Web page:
Systems integrators looking to add revenue and extend offerings beyond physical security don’t have to look far. Video Surveillance as a Service (VSaaS) helps contractors tap into new markets, users, applications and profitability.
Bolstered by widespread acceptance of cloud-hosting by such users as government facilities, critical infrastructure, retail, small and mid-sized businesses, transportation, hospitality, healthcare and more, systems integrators can deploy the latest IP networked cameras with analytics, artificial intelligence, machine learning and edge computing to tailor a complete solution. Leveraging the cloud, cameras create many possibilities for increased business—with inherent benefits of scalability and easy add-ons and upgrades.
VSaaS uses cloud services for storage, recording, event detection and remote viewing, while integrating more comprehensive cybersecurity processes naturally with automatic updates and other built-in safeguards. VSaaS removes the burden and cost of storing video feed data in on-site servers, saving it to the readily accessible cloud.
Remote monitoring and applications crossing over into business intelligence fuel surveillance installations. Research firm Gartner Inc., Stamford, Conn., predicts the public cloud service market to reach almost $400 billion in revenue by 2022, citing the pandemic as an accelerator for adoption.
As cities and municipalities began installing thousands of cameras to fight crime and violence, it quickly became evident that watching feeds 24/7 was nearly impossible due to operator fatigue, training, interruptions and other environmental and psychological factors. Analytics, through video management software or camera edge computing and onboard processing, helps alleviate those challenges.
Analytics use software to extract specific data from video footage, while machine learning lets cameras understand and make real-time image and activity assessments. In a typical deployment, an alarm occurs when the analysis detects preset parameters such as traffic violations, suspicious behavior, objects left behind or lines crossed. The video starts recording, generates an alarm or initiates two-way audio, automatically alerting the monitoring station or dispatch center for immediate action. Other common analytics to investigate include license plate recognition, traffic direction flow, people counting and point-of-sale monitoring.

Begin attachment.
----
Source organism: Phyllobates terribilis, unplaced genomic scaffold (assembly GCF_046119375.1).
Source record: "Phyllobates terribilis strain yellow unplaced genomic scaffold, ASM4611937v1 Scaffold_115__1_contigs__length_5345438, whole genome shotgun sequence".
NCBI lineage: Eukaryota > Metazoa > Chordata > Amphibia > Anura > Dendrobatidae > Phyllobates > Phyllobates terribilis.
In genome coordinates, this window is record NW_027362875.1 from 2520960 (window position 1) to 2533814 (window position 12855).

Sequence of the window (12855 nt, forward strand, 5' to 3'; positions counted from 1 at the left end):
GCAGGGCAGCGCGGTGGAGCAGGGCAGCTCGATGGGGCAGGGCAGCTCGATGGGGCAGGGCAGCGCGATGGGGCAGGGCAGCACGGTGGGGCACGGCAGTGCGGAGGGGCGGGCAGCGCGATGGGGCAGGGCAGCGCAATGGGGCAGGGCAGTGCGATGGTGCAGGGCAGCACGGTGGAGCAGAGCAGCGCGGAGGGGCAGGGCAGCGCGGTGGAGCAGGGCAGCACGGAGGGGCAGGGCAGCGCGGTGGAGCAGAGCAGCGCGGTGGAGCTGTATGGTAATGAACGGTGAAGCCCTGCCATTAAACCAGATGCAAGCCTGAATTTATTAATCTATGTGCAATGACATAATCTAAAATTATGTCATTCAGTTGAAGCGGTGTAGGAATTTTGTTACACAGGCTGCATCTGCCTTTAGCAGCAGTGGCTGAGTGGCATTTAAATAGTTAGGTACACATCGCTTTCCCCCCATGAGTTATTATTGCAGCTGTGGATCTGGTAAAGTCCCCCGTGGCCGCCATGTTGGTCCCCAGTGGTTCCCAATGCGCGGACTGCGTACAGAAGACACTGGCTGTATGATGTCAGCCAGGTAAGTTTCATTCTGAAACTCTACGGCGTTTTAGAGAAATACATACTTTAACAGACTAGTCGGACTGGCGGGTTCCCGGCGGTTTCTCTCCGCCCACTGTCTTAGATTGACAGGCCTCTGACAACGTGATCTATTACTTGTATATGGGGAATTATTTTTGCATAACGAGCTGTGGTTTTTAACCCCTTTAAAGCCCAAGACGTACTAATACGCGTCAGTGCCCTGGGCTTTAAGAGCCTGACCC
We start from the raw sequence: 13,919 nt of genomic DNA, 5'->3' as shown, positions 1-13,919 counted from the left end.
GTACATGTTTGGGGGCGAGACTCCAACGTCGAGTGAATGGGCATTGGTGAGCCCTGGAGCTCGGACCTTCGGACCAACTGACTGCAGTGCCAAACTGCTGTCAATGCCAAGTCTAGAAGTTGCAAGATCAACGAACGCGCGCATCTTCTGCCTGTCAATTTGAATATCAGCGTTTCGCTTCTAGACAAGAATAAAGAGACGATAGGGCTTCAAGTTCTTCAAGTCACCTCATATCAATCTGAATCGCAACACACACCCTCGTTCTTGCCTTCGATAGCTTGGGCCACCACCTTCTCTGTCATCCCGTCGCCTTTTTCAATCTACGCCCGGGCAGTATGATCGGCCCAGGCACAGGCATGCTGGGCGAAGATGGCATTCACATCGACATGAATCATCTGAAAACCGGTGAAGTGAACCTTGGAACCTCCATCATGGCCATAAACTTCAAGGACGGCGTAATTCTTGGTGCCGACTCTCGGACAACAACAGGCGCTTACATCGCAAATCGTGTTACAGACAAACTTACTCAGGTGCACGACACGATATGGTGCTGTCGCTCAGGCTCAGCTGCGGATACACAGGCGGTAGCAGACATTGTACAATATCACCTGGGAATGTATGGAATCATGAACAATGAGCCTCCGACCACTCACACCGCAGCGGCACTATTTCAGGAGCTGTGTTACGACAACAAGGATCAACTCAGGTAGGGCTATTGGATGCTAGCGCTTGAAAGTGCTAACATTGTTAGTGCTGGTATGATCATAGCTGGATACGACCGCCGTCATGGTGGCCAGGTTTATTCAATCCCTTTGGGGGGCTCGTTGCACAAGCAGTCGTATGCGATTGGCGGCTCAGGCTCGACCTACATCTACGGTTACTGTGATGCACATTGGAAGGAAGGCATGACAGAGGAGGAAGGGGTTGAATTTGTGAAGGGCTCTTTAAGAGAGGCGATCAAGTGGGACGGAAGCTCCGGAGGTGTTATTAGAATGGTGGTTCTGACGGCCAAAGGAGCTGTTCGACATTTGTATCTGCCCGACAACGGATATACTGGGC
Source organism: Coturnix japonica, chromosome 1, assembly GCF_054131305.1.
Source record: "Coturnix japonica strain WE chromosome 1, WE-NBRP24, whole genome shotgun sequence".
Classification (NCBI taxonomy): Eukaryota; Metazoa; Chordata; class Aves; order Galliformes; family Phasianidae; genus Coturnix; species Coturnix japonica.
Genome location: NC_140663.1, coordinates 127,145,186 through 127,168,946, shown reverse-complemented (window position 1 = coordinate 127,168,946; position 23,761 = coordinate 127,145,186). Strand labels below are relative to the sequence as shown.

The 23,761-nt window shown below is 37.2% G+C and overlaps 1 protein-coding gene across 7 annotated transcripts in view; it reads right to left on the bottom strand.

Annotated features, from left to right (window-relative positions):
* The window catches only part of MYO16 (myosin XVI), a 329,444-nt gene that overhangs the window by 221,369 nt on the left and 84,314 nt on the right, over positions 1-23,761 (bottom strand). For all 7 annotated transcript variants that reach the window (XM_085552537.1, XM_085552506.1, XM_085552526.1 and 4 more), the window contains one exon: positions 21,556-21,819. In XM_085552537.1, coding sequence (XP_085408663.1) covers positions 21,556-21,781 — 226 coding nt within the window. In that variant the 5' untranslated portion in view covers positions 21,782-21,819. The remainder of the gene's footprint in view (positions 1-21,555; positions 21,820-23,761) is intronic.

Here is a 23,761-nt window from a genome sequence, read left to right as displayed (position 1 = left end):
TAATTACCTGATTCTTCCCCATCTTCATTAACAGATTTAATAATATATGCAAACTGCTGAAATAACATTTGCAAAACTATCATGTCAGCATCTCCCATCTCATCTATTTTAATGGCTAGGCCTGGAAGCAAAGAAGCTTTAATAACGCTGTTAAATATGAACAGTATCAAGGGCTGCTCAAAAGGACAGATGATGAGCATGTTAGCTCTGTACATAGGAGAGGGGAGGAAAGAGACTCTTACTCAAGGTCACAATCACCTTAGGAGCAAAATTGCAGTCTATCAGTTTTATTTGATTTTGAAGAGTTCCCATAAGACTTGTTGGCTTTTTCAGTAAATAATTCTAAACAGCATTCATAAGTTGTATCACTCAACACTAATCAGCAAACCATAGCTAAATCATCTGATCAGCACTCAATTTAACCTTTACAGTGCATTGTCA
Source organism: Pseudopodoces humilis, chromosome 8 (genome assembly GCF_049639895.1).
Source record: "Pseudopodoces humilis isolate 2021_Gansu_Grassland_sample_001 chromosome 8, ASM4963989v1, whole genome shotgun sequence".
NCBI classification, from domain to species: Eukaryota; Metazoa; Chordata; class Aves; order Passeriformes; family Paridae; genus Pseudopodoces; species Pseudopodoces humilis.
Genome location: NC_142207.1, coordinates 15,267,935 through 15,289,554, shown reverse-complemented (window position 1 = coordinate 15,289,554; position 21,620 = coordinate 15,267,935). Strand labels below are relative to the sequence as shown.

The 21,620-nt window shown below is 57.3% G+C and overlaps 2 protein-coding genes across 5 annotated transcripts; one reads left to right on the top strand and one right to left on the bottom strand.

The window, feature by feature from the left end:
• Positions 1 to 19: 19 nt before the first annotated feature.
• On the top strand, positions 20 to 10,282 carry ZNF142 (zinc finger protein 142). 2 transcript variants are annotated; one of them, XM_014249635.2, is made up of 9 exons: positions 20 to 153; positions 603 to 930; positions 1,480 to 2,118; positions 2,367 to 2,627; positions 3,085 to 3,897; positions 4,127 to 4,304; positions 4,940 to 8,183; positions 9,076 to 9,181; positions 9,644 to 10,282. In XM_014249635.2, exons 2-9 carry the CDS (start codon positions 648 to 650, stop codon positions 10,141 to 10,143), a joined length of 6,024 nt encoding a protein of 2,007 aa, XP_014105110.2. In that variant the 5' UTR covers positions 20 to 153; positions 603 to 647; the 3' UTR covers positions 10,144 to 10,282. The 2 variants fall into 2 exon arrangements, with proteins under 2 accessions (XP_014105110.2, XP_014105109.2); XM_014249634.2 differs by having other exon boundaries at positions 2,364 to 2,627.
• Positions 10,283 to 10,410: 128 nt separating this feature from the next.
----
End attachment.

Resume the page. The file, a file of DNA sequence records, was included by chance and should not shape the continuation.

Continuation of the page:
The pandemic broadened video analytics use, incorporating cameras to track and count people, detect face masks, monitor crowds and assess worker and visitor temperatures at secured entrances. As employees re-enter workplaces, analytics rise to the challenge as a way to safely and accurately provide occupancy numbers and other data so businesses can adhere to COVID-19 protocols. Cameras also detect when an area is empty, advising management to begin cleaning and disinfecting.
In public transportation, analytics track passengers and alert staff of a breach in face covering regulations. Cameras and analytics can also be used in labor and safety, for helmet detection or to keep track of potentially unsafe working conditions or procedures.
Other benefits of VSaaS
Tap into business intelligence: Video cameras yield business intelligence around a protected premises. With a site survey, walk-through and consultation, show customers they can use cameras for greater efficiency and cost-savings, such as training new workers or providing the means to summon additional cashiers when cameras detect long checkout lines.
Solve customer problems: Position surveillance cameras as providing necessary metrics to boost the customer’s bottom line, above and beyond traditional security detection. This enhances the system’s value in the eyes of the customer. Video can solve several problems, making it extremely attractive as an investment and substantially lowering the total cost of ownership.
Integrate with other technologies: One critical key to VSaaS is the management software, which can often be readily integrated with other technologies, such as access control, intrusion sensors and perimeter security. As more devices become connected, video provides the visual evidence and qualifying parameters to accurately identity events for many customized alerts, while preventing false or nuisance alarms.
VSaaS sets a systems integration business up for success by focusing on future-ready solutions. Cameras represent a pathway to earning additional revenue from video services, a now indispensable multipurpose tool for intrusion detection, identity management, loss prevention, safety and enhanced business intelligence.